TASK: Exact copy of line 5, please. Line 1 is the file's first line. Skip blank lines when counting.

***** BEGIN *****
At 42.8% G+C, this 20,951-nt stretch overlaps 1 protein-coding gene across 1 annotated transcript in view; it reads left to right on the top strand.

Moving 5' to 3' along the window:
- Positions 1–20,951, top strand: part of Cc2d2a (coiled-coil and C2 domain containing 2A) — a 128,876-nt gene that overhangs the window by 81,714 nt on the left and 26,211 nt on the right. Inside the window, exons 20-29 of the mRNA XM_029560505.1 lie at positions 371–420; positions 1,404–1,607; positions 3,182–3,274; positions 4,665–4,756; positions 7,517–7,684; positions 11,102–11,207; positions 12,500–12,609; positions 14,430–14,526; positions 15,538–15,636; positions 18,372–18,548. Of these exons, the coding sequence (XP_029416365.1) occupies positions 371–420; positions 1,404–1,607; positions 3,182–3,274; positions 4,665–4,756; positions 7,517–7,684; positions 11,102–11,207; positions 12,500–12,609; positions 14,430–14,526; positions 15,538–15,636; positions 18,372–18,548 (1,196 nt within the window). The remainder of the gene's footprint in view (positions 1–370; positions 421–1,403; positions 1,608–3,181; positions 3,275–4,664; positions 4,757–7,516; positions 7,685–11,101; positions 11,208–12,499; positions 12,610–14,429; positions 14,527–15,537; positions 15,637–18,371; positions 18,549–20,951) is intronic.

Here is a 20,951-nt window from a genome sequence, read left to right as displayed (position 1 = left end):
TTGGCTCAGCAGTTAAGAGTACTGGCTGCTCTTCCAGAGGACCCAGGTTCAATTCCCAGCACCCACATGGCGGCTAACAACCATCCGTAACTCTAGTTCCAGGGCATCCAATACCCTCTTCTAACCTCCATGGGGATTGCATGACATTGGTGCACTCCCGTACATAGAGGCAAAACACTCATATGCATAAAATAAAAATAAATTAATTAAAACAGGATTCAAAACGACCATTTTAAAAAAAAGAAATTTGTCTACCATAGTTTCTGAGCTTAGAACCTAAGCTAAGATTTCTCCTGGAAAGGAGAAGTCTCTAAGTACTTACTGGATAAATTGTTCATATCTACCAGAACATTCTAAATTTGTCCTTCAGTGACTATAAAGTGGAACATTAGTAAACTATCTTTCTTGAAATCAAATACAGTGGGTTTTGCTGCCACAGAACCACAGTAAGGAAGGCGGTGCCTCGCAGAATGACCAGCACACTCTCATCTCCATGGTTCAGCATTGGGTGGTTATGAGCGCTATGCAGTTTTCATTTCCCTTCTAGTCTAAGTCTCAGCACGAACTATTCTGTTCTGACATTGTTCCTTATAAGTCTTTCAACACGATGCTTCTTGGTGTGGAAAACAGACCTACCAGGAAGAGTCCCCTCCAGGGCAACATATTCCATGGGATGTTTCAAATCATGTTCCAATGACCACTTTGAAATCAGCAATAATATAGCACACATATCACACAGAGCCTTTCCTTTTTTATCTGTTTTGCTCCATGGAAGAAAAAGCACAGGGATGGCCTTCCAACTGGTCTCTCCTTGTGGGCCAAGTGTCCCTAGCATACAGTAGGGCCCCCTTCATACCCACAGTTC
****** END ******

TTGGCTCAGCAGTTAAGAGTACTGGCTGCTCTTCCAGAGGACCCAGGTTCAATTCCCAGCACCCACATGGCGGCTAACAACCATCCGTAACTCTAGTTCCAGGGCATCCAATACCCTCTTCTAACCTCCATGGGGATTGCATGACATTGGTGCACTCCCGTACATAGAGGCAAAACACTCATATGCATAAAATAAAAATAAATTAATTAAAACAGGATTCAAAACGACCATTTTAAAAAAAAGAAATTTGTCTACCATAGTTTCTGAGCTTAGAACCTAAGCTAAGATTTCTCCTGGAAAGGAGAAGTCTCTAAGTACTTACTGGATAAATTGTTCATATCTACCAGAACATTCTAAATTTGTCCTTCAGTGACTATAAAGTGGAACATTAGTAAACTATCTTTCTTGAAATCAAATACAGTGGGTTTTGCTGCCACAGAACCACAGTAAGGAAGGCGGTGCCTCGCAGAATGACCAGCACACTCTCATCTCCATGGTTCAGCATTGGGTGGTTATGAGCGCTATGCAGTTTTCATTTCCCTTCTAGTCTAAGTCTCAGCACGAACTATTCTGTTCTGACATTGTTCCTTATAAGTCTTTCAACACGATGCTTCTTGGTGTGGAAAACAGACCTACCAGGAAGAGTCCCCTCCAGGGCAACATATTCCATGGGATGTTTCAAATCATGTTCCAATGACCACTTTGAAATCAGCAATAATATAGCACACATATCACACAGAGCCTTTCCTTTTTTATCTGTTTTGCTCCATGGAAGAAAAAGCACAGGGATGGCCTTCCAACTGGTCTCTCCTTGTGGGCCAAGTGTCCCTAGCATACAGTAGGGCCCCCTTCATACCCACAGTTC